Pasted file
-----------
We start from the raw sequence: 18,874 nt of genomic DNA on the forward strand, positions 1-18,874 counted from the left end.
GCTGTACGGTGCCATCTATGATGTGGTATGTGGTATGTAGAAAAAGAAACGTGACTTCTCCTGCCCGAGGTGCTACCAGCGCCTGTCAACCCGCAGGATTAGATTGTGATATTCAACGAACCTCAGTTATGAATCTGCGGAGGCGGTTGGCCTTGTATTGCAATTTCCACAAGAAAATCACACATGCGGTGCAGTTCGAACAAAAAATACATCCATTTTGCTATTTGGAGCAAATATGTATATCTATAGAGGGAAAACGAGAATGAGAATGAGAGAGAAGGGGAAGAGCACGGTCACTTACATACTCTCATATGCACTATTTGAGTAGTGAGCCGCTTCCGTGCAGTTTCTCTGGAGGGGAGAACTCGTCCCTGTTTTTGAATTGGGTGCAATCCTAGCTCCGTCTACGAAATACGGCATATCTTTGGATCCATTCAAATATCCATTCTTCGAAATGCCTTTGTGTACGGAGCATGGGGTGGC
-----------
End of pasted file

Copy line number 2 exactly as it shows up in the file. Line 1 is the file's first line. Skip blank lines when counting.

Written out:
GCTGTACGGTGCCATCTATGATGTGGTATGTGGTATGTAGAAAAAGAAACGTGACTTCTCCTGCCCGAGGTGCTACCAGCGCCTGTCAACCCGCAGGATTAGATTGTGATATTCAACGAACCTCAGTTATGAATCTGCGGAGGCGGTTGGCCTTGTATTGCAATTTCCACAAGAAAATCACACATGCGGTGCAGTTCGAACAAAAAATACATCCATTTTGCTATTTGGAGCAAATATGTATATCTATAGAGGGAAAACGAGAATGAGAATGAGAGAGAAGGGGAAGAGCACGGTCACTTACATACTCTCATATGCACTATTTGAGTAGTGAGCCGCTTCCGTGCAGTTTCTCTGGAGGGGAGAACTCGTCCCTGTTTTTGAATTGGGTGCAATCCTAGCTCCGTCTACGAAATACGGCATATCTTTGGATCCATTCAAATATCCATTCTTCGAAATGCCTTTGTGTACGGAGCATGGGGTGGC